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Eur J Ophthalmol. 2011 May-Jun;21(3):303-9. doi: 10.5301/EJO.2010.5504.

Postural control in subjects with visual impairment.

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Department of Sport Science, Martin-Luther-University of Halle, Halle, Germany.



To investigate the effect of long-term, not experimentally induced visual impairment on balance, and to clarify which means are used to compensate for this sensory deficit.


Posturography was examined in 50 visually impaired subjects (11 with congenital blindness and 39 with acquired visual impairment) and 50 healthy controls. Examination was performed in 4 testing conditions: while standing on firm surface or foam pads (which decreases the somatosensory input) and with open or closed eyes (manipulating visual input).


Subjects with acquired visual impairment were significantly less stable than controls when tested with open eyes, especially when standing on foam pads, but equal to controls when eyes were closed. Congenitally blind subjects performed equally to normal controls in all test conditions when tested with eyes open, and performed significantly better than controls with eyes closed. In comparison to subjects with acquired visual impairment, the congenitally blind were significantly more stable in all test conditions. Fourier analysis revealed that the visually impaired subjects showed decreased intensity values within the lowest frequency range of 0.1 Hz and below, a range believed to be sensitive to the function of the visual system.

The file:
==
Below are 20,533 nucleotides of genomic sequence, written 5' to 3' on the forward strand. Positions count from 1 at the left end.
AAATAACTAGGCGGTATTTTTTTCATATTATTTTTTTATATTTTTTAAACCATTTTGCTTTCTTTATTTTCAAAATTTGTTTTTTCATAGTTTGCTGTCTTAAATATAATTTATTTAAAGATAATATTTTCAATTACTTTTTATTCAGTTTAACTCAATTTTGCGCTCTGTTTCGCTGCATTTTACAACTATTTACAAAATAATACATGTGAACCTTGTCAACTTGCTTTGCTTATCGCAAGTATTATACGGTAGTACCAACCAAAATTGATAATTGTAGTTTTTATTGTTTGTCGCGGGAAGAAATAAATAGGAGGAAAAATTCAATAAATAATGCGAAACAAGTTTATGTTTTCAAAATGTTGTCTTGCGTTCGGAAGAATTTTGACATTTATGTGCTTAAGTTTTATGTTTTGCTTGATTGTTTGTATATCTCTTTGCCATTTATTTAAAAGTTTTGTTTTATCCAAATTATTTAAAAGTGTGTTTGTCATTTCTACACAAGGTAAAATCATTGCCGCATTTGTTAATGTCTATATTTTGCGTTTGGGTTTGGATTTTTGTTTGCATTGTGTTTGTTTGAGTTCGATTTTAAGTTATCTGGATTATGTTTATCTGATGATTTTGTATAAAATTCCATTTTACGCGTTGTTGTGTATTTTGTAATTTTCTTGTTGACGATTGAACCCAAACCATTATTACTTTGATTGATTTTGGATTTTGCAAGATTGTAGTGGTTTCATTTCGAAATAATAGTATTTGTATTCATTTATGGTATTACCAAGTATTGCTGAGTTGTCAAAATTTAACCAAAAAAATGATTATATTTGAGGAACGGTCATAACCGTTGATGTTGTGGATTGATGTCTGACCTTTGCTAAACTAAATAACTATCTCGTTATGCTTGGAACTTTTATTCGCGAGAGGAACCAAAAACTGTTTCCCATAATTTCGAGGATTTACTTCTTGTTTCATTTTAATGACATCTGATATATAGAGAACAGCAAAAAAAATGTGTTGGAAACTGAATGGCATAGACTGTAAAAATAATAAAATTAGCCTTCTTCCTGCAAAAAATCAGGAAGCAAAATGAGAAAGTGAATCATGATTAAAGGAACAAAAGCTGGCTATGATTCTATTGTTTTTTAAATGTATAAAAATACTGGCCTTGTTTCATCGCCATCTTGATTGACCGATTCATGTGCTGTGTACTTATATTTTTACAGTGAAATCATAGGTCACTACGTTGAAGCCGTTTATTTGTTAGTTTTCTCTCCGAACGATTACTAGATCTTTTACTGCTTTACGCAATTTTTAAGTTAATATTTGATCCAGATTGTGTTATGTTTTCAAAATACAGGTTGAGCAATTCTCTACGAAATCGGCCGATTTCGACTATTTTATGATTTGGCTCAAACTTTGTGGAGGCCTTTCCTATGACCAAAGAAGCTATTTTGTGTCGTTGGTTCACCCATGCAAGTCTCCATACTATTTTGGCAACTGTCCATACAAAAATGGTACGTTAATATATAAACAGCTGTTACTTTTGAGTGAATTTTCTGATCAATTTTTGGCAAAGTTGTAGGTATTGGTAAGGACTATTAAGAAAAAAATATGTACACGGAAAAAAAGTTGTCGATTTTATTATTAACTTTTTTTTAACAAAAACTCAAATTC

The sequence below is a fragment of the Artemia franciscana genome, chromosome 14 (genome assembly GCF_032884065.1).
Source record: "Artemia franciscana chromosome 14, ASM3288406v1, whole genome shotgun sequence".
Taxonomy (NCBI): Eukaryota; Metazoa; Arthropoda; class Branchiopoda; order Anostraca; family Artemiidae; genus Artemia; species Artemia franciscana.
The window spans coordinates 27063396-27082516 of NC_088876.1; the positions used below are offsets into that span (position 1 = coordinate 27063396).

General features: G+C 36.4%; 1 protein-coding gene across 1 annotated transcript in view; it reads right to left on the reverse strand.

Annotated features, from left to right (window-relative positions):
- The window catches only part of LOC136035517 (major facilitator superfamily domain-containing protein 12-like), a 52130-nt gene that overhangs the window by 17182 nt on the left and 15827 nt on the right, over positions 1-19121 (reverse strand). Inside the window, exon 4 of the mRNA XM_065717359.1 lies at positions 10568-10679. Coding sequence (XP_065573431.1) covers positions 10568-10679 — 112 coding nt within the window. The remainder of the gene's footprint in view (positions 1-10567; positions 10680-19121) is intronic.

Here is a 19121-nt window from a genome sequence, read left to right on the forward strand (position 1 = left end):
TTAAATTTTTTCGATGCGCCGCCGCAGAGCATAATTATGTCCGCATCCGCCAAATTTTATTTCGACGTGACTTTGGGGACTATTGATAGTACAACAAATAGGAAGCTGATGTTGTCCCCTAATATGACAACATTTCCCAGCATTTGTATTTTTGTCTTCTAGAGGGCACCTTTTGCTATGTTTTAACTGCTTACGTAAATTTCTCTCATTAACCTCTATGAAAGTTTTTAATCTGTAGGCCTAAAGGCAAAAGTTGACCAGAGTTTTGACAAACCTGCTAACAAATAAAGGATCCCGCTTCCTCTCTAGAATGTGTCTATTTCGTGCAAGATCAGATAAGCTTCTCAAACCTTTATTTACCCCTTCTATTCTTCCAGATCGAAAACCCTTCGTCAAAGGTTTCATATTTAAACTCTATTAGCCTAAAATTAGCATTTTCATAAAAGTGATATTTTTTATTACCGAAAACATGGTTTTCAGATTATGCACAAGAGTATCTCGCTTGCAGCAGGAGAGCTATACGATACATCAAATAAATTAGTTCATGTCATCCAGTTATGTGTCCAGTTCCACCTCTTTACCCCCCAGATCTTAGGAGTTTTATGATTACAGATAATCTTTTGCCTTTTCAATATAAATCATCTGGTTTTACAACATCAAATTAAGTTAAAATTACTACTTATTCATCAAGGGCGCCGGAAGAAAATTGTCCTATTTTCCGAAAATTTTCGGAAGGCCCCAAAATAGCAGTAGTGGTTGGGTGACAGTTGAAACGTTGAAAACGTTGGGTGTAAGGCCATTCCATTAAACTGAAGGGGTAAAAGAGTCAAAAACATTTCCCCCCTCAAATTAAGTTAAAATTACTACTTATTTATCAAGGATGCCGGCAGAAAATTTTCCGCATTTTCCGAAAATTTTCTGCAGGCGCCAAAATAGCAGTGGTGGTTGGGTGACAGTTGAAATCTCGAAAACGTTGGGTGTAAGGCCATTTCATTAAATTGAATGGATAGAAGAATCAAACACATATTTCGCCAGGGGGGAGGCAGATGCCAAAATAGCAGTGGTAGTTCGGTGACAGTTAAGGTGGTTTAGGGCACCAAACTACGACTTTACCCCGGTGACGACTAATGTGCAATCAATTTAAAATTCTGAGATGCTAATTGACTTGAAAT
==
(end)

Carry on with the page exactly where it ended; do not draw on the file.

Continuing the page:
We have found that vision impairment influenced postural control, especially if acquired and not congenital. The somatosensory and vestibular systems serve as compensatory mechanisms, which is utilized most effectively by the congenitally blind.

[Indexed for MEDLINE]

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